The average customer in the Pittsburgh Water and Sewer Authority [PWSA] service area spent about 2.7% of their income on water and sewage. The Environmental Protection Agency considers water and sewage bills above 4.5% to be unaffordable. But in a third of the city’s neighborhoods, at least one in every five customers was spending 10% or more of their income on water and sewage, according to PWSA’s own affordability study in 2019.
Before the pandemic, society was already experiencing a mental health crisis. Now, it’s even worse. A surge in demand, combined with too few providers and high treatment costs, can make accessing services challenging. Where traditional health systems are lagging, community groups are stepping in.
Develop PGH Bulletins updates you on the Pittsburgh region's economy. Check back frequently, sign up for the Develop PGH newsletter and email email@example.com with questions, tips or story ideas. 6/29/21: Planning Commission approves new South Side apartments
The Pittsburgh Planning Commission approved the construction of a new 246-unit apartment building in the Southside Works complex, adjacent to the Three Rivers Heritage Trail and South Side Marina.
New York City- and Nashville-based developer SomeraRoad, which has been behind the redevelopment of the Southside Works complex, presented its plan for the 1.8 acre Southside Works Waterfront Apartments on June 15. Some commissioners initially expressed concerns that the structure, which would border a stretch of the Three Rivers Heritage Trail, could narrow a path where bicyclists and pedestrians already compete for space. SomeraRoad emphasized the inclusion of a landscape buffer between the proposed seven-story structure and the trail.
Students across Allegheny County are venturing to a blend of summer learning programs, wellness programs, summer camps and credit recovery programs, still carrying much of the stress from the 2020-21 school year.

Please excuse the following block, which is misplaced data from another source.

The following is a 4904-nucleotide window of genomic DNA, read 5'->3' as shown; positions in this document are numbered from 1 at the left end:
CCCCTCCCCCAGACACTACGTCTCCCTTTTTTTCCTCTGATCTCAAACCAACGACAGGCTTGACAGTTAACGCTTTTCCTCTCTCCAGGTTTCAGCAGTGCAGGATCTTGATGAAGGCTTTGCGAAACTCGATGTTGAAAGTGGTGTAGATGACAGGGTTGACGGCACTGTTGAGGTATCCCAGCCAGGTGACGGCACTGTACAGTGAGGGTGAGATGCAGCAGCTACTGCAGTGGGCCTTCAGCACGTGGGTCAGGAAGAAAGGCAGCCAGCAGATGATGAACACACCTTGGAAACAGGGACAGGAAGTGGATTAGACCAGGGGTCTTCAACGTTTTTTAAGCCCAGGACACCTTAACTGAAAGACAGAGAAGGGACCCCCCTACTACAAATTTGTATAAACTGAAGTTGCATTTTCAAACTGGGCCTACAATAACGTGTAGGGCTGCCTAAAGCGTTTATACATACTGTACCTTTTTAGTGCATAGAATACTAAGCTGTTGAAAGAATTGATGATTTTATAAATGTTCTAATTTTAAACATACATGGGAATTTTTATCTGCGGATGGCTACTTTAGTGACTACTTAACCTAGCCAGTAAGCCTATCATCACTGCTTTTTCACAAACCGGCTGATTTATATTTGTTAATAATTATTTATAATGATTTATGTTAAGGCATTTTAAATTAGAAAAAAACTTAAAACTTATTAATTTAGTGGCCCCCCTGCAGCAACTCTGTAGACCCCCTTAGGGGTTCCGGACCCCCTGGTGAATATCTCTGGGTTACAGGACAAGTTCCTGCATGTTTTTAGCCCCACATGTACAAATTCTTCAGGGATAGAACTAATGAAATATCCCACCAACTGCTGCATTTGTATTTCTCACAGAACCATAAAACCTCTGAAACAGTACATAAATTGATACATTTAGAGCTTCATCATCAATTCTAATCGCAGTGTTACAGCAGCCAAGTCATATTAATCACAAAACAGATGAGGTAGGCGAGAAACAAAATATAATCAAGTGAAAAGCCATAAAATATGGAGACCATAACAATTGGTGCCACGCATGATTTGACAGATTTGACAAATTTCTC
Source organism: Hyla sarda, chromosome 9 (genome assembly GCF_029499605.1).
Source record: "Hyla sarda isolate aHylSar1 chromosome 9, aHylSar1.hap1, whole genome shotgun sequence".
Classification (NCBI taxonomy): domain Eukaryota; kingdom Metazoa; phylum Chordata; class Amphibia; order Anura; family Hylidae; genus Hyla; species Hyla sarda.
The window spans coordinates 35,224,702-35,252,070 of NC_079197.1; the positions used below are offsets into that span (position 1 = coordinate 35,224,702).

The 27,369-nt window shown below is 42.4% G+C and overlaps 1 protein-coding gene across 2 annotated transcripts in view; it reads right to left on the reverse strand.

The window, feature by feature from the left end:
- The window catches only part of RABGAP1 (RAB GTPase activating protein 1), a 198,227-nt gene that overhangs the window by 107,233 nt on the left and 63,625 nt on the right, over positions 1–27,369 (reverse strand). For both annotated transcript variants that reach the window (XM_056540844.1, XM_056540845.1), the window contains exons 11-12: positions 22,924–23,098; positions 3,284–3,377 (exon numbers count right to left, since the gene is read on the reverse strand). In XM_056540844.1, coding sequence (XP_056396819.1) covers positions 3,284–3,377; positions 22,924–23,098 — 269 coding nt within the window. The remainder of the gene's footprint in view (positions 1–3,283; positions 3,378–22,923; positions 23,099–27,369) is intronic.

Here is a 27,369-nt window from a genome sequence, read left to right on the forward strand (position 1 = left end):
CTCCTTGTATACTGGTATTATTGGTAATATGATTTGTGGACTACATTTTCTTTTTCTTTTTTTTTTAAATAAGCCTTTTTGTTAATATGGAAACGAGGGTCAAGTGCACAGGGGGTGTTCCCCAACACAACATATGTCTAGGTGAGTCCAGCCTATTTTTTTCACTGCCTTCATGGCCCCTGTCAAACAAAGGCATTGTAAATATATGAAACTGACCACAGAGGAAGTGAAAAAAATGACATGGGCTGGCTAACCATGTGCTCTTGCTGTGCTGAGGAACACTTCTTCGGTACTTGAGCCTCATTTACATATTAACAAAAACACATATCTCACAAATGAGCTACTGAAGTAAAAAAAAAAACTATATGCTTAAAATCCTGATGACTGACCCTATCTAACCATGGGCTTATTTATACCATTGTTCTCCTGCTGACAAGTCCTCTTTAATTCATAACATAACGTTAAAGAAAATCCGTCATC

In the midst of teaching during the pandemic, a Point Park University professor was not too surprised when she received an email informing her she would no longer be employed after the spring semester.
Kendra Ross, a 45-year-old Black woman from Pittsburgh, used to work in the music industry and she knew what it was like to be in a cutthroat environment. So much so that she joked with former coworkers at Universal that she packed a box by the door just in case. Still, Ross felt optimistic about teaching at Point Park when she first started.
She was approached by other faculty to teach in the business program in 2018 and received her doctoral degree at the university two years later. After teaching as an adjunct faculty member, Ross was placed on tenure track in 2019. Then, in February 2021, 17 faculty members, many of whom were from marginalized backgrounds, were among those told that their contracts wouldn’t be renewed for the fall.
Anthony Mock, owner of a Monroeville-based jewelry business, and employee Terri Hogan-Williams talk about the importance of relationships at work following the pandemic. Mock also lifts the curtain on how doing what you love matters and on his journey into the custom-made jewelry business. Jourdan: Welcome back. We are here with another episode of “From the Source” with another interesting source, another Pittsburgher, in this case, two people you should know. Their names are Terri and Anthony, and they are boss and employee.
“You see the word gentrification everywhere ... and they’re pushing out people of color and changing everything around and boosting up the market for those houses for that area.” — LynnDee Howell, Park Hill Drive resident